To gather data on the most common chief complaints, diagnoses, in-office procedures, and surgeries that presented to the Kresge Eye Institute’s Emergency Clinic in Detroit, Michigan during the COVID-19 state lockdown period to provide data for staff and resource allocation in future waves.
Retrospective study.
All patients 18 years or older presenting for ophthalmic consultation to the Kresge Eye Institute Emergency Walk-in Clinic between March 23rd and April 17th, 2020 were included in the study.
All patients who met the inclusion criteria were indexed based on their initial encounter date and patients were stratified by urgent and non-urgent ophthalmic reasons for evaluation. Patient demographics, medical history, chief complaint, diagnosis, and need for surgical intervention and procedures were obtained from the electronic medical records.
The most common diagnoses were corneal disease (31.4%), followed by vitreoretinal disease (25.3%), orbit-eyelid pathology (8.8%), and glaucoma-related issues (8.8%). The most common office procedure was intravitreal injections (37.5%) followed by foreign body removal (21.9%), and pan-retinal photocoagulation laser (21.9%). Retina surgery was the most common emergency surgery representing 73.3% of the total, the second most common was keratoplasty (13%).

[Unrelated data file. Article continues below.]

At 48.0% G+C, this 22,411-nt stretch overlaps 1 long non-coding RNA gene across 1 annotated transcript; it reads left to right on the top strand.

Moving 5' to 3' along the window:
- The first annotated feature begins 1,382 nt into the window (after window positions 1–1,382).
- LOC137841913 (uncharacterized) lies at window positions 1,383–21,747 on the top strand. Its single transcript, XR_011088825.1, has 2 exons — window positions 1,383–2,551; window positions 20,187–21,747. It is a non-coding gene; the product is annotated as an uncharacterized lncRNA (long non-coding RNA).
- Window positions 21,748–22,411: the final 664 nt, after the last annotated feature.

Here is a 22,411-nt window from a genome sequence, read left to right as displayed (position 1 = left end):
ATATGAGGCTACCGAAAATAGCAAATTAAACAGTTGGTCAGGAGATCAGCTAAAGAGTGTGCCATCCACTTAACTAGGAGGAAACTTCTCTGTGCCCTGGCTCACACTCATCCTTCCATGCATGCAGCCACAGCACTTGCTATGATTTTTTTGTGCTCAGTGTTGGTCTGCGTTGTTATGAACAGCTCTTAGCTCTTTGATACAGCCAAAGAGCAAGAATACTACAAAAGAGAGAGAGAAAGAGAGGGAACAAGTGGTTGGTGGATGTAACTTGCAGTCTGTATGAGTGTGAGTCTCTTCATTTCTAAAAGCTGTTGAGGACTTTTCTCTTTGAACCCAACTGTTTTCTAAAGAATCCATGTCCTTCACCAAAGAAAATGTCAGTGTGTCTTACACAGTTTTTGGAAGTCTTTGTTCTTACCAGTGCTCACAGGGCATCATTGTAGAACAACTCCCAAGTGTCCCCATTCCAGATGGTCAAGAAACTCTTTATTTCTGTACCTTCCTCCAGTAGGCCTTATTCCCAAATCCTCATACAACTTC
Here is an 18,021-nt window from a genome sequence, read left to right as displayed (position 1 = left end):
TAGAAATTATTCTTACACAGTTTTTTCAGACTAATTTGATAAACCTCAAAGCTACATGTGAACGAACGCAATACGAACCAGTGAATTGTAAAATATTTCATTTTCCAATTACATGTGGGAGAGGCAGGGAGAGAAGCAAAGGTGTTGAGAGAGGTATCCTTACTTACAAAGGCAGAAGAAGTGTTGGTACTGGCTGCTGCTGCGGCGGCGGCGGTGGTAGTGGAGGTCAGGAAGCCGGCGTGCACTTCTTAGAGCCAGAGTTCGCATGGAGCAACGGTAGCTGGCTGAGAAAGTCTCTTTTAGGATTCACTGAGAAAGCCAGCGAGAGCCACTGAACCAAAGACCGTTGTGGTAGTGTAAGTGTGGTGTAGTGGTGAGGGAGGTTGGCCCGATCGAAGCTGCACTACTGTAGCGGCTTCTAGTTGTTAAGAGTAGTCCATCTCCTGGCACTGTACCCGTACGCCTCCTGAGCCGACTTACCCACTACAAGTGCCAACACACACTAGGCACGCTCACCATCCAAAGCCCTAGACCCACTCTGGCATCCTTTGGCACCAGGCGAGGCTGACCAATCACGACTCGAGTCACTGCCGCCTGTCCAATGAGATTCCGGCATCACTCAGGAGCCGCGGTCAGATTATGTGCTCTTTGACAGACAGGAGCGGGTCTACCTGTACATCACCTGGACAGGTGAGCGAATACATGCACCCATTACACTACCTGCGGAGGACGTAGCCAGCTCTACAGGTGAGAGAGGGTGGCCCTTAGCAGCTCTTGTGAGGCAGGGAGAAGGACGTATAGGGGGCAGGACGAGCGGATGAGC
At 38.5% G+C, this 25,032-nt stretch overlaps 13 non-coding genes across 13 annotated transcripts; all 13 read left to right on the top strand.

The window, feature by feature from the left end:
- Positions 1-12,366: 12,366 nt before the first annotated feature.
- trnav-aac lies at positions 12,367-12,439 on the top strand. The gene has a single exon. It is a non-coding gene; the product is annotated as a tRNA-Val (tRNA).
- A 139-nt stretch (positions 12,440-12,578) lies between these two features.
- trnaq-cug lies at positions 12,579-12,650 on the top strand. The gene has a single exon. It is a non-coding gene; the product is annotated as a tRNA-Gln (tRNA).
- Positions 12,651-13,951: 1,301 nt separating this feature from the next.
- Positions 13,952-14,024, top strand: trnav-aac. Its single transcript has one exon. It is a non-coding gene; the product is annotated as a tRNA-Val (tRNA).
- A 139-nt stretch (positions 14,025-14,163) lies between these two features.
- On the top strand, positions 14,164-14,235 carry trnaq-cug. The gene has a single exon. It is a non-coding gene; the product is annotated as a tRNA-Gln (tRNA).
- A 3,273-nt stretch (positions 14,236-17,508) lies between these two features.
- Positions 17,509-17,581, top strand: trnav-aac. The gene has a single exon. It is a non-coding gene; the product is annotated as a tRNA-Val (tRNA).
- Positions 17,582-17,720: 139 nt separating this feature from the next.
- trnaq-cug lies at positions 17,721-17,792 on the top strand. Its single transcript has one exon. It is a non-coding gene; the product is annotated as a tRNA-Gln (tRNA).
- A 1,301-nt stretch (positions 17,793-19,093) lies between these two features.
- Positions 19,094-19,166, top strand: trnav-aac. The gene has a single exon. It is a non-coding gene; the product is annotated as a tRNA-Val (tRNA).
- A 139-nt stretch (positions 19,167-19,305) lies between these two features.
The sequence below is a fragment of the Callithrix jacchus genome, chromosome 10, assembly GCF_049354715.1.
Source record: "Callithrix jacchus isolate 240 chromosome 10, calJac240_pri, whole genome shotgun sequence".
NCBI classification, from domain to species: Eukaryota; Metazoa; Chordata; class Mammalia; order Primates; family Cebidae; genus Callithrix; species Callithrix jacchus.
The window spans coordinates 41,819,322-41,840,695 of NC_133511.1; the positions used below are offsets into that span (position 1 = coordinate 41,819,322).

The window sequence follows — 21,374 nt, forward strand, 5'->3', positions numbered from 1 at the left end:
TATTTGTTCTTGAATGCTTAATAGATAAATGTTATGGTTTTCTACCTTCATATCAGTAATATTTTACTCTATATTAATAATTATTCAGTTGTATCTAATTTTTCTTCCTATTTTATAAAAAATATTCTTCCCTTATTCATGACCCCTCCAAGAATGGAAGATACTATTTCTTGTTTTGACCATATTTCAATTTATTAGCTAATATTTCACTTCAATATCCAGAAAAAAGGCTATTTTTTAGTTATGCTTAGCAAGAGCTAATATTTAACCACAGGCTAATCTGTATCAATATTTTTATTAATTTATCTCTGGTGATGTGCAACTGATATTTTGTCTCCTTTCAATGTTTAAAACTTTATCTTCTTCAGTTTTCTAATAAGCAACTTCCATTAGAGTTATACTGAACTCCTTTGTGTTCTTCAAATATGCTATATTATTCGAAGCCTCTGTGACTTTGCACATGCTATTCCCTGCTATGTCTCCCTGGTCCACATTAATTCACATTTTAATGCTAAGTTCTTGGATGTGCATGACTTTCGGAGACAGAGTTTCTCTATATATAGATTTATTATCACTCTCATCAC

Future implementation of protocols for triaging based on chief complaints can aid in protecting patients and expanding the role of distanced assessment with telemedicine. Suggested management of an emergent clinic requires availability of retina and cornea specialists given the majority of visits, procedures, and surgeries were related to their area of expertise.

© 2021 Trivedi et al.